Although this is not server or high-end workstation news, we wanted to do a quick piece on the 2nd generation Ryzen debuted today. At the heart of the chance is the new Zen+ architecture. The AMD Zen+ is desktop focused now but it shows where AMD is headed. With AMD Zen+ one gets slightly higher IPC with better cache latencies and as a 12nm part better power consumption. Zen+ is not in AMD EPYC or Threadripper at this point, but we wanted to show where AMD is going with the platform.
2nd Gen AMD Ryzen Overview
The 2nd Gen AMD Ryzen offers more of just about everything, except more cores. Even with a process shrink to 12nm, we still have up to 8 cores / 16 threads.
The big story for those looking ahead is the Zen+ core. Faster cache latencies are a big deal. The original Zen architecture launched in 2017 and already had great L1/ L2 cache latency within each hemisphere of the die. In this generation, AMD extends the lead.
Another major improvement is the 12nm process node. This allows AMD to hit higher clock speeds including improved turbo modes, and lower power at a given clock speed.
The quick summary is a newer process that allows for higher clocks or lower power at the same clocks.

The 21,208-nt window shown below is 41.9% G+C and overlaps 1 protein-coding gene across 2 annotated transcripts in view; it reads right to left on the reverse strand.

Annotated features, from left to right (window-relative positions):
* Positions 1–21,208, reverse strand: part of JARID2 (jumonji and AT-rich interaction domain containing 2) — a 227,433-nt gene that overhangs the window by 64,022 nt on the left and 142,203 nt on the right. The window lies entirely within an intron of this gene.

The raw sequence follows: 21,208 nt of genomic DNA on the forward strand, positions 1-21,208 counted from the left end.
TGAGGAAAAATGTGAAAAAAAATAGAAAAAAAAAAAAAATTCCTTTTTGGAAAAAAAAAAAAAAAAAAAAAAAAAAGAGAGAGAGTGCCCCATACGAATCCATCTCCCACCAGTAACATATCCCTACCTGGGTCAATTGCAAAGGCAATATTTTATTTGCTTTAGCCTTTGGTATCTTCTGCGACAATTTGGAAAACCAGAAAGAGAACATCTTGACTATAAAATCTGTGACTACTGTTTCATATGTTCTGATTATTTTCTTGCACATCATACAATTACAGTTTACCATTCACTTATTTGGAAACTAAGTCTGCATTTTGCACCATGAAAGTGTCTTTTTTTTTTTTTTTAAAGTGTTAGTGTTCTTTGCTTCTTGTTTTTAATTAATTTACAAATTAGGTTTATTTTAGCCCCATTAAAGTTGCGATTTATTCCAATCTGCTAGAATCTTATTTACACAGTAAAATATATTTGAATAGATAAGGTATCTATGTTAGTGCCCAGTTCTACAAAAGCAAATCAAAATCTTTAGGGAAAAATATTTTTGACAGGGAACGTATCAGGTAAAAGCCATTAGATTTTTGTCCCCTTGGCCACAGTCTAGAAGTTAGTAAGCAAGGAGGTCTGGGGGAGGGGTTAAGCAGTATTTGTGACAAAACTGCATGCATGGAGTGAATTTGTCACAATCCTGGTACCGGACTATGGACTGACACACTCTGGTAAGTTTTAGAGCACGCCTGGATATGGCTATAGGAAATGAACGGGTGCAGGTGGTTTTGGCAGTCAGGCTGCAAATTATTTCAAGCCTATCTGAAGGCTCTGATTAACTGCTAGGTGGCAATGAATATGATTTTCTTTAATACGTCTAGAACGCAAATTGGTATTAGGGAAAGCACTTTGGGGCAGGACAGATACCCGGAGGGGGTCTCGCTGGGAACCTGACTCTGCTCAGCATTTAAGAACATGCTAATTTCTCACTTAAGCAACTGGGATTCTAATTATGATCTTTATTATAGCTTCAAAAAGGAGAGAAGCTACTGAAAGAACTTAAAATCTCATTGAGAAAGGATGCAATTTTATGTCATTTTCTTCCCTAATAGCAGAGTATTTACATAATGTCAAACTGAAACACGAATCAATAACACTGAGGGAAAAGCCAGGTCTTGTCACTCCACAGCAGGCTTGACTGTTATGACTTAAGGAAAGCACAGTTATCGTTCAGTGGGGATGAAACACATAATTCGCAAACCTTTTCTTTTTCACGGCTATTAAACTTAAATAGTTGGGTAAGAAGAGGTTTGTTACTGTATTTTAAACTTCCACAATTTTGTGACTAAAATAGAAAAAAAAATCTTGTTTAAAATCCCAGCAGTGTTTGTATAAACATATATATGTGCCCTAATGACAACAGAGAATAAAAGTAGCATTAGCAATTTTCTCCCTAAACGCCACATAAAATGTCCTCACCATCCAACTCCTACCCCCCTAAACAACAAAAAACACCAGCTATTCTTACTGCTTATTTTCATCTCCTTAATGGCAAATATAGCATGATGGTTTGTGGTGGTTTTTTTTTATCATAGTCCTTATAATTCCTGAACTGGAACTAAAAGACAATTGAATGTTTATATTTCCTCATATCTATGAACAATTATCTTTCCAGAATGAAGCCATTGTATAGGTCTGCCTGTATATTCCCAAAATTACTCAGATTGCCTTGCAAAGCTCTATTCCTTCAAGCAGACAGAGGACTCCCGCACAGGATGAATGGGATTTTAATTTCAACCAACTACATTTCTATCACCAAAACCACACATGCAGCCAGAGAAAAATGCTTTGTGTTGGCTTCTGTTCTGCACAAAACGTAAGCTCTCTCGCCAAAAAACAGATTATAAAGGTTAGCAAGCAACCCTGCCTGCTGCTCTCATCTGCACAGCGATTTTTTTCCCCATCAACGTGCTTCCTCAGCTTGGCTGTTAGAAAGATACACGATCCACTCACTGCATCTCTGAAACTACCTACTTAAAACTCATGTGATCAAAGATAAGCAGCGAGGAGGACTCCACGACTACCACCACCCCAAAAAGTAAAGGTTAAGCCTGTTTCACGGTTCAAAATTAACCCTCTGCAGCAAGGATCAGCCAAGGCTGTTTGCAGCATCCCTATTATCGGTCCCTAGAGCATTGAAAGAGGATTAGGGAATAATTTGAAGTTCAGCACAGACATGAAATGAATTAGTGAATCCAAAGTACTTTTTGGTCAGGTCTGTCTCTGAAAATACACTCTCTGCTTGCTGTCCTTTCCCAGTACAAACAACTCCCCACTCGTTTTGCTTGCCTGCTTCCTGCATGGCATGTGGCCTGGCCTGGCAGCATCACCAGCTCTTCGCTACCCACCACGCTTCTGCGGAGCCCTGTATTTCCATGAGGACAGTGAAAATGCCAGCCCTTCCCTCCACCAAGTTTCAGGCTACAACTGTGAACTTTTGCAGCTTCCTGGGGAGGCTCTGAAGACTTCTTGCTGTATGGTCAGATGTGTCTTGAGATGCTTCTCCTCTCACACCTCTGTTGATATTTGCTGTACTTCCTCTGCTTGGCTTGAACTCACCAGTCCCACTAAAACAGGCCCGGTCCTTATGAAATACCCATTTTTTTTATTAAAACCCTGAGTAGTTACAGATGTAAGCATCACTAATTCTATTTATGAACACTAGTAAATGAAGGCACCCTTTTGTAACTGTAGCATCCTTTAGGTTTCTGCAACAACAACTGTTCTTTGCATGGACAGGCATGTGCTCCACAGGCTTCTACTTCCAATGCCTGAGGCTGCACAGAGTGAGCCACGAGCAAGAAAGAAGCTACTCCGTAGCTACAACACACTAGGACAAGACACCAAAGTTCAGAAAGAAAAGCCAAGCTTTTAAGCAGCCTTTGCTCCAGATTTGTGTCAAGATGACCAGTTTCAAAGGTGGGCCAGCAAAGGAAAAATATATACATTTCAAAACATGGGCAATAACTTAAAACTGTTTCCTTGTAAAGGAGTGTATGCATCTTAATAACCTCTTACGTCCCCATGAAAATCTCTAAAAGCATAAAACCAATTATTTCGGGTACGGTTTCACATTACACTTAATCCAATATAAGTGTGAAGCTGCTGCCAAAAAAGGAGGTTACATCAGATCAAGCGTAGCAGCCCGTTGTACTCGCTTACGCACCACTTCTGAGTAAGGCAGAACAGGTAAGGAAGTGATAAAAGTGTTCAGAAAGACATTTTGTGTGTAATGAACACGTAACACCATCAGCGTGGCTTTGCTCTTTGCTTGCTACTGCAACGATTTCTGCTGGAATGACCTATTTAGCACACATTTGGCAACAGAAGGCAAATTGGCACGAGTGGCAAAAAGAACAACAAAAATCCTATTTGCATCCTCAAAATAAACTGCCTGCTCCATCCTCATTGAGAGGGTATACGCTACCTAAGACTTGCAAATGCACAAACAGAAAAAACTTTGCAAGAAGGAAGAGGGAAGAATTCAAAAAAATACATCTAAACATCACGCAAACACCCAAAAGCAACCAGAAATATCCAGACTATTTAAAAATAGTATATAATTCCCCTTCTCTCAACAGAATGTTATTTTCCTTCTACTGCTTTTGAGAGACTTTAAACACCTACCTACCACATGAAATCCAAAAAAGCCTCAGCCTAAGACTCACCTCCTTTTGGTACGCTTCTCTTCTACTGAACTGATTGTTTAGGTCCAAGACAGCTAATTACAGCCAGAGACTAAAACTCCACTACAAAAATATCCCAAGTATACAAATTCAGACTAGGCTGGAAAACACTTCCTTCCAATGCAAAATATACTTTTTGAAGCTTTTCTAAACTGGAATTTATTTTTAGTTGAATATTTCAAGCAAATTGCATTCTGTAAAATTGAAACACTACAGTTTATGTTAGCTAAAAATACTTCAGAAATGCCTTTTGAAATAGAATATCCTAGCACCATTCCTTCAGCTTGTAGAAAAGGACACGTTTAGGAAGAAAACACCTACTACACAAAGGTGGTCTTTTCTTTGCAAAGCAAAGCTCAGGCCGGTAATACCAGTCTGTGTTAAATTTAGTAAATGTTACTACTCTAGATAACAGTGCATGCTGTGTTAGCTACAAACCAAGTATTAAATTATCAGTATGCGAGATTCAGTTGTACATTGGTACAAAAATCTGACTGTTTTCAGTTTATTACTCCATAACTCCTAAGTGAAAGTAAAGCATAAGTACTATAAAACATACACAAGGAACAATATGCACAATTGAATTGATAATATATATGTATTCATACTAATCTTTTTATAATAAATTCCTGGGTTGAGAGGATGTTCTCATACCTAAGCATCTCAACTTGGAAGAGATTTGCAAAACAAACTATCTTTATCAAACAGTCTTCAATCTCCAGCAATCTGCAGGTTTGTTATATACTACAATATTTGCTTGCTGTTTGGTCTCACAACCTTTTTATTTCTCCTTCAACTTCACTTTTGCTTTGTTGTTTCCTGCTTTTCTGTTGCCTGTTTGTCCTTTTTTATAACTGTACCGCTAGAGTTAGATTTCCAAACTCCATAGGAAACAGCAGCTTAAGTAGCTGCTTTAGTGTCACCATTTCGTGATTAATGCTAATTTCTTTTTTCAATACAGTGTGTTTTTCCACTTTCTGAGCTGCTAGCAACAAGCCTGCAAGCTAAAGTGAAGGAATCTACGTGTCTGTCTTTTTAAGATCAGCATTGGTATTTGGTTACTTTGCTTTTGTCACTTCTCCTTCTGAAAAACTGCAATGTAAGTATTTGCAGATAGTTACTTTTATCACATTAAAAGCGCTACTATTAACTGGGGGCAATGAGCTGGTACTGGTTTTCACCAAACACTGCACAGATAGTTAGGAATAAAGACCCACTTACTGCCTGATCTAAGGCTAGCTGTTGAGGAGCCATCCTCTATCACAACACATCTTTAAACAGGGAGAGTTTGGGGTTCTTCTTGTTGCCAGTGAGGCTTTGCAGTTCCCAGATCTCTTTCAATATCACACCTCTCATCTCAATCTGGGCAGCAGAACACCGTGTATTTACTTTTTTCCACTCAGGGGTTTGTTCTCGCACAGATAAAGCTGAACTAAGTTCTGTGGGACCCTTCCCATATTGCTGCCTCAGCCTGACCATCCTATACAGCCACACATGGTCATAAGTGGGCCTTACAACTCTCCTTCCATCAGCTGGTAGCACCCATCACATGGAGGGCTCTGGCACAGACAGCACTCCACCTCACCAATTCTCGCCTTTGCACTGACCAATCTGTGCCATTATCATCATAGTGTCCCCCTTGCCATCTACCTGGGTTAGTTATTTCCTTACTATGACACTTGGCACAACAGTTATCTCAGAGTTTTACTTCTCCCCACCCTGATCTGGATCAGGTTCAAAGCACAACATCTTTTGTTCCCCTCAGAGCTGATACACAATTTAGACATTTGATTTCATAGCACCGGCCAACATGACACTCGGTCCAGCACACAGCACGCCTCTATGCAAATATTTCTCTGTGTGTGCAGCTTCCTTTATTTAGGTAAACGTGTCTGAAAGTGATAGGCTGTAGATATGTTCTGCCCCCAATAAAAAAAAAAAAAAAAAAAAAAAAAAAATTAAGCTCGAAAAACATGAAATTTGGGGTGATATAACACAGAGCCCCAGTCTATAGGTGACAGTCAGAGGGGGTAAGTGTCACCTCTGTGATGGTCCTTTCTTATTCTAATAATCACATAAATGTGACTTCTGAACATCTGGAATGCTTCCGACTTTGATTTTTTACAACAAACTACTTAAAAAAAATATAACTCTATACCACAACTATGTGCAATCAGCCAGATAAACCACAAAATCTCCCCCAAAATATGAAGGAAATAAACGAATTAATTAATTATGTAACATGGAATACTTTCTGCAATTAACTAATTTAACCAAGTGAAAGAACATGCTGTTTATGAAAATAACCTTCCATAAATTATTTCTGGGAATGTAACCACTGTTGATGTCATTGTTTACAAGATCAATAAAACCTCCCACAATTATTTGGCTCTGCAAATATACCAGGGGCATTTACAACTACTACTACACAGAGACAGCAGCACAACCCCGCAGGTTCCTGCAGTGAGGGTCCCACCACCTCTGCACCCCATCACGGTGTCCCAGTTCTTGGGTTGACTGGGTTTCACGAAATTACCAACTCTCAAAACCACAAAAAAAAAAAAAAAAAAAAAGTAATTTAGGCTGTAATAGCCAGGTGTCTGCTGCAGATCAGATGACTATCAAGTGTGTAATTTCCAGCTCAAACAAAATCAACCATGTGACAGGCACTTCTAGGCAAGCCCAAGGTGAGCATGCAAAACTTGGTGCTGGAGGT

AMD Ryzen 2nd Gen Positioning
When we look at new SKUs, the new AMD Ryzen 7 2700X headlines with the Ryzen 7 2700 are the two 8 core models. The Ryzen 7 2700X is the model intended for overclocking while the AMD Ryzen 7 2700 is a slightly lower cost version that features a 65W TDP.
The two Ryzen 5 chips are the Ryzen 5 2600X and AMD Ryzen 5 2600. These are 6 core 12 thread chips which are competitive with newer generation Intel Core i5 parts at the price.
Speaking of competition, this may be the strangest slide you are ever going to see. AMD is using an ES Core i7 8700K in the picture (Intel QNMK) which is strange to see a confidential version of a retail chip in a competitive slide.
AMD is continuing to bundle decent coolers, including the AMD Wraith Prism with this generation.
The bundled coolers make it less necessary to buy aftermarket coolers. As a result, AMD can claim another $30-50 benefit in its bundle. This is something Patrick discussed in the AMD Ryzen 7 1700 Linux Benchmarks: The Zen you should buy last year. Bundling up to the Ryzen 7 2700X increases value and coolers are low COGS items for companies like AMD who buy them in bulk.
Looking forward, we can see that AMD again plans to update its Threadripper and AMD Ryzen Pro platforms in the second half of 2018.
The somewhat interesting part about Threadripper getting an upgrade is that that is a SP3 socket, just like AMD EPYC. Hopefully, the 2nd generation AMD Ryzen Threadripper will address some of the dual NUMA node pains we saw in the current generation.